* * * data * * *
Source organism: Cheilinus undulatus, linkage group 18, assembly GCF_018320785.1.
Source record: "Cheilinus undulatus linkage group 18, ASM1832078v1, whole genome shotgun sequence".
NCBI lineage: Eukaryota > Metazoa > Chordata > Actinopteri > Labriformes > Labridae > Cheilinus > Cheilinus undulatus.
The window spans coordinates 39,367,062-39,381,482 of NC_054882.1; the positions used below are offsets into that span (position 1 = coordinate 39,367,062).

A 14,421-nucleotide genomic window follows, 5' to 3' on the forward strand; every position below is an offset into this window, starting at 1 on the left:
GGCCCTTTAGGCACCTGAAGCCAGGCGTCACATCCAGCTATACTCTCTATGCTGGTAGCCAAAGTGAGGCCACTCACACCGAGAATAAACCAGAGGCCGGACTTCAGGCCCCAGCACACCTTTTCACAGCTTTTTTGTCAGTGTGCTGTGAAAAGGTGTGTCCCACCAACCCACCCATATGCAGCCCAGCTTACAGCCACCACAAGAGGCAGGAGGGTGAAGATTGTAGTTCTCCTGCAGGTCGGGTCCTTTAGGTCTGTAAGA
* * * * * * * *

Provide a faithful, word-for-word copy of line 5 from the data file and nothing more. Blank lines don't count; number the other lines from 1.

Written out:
A 14,421-nucleotide genomic window follows, 5' to 3' on the forward strand; every position below is an offset into this window, starting at 1 on the left: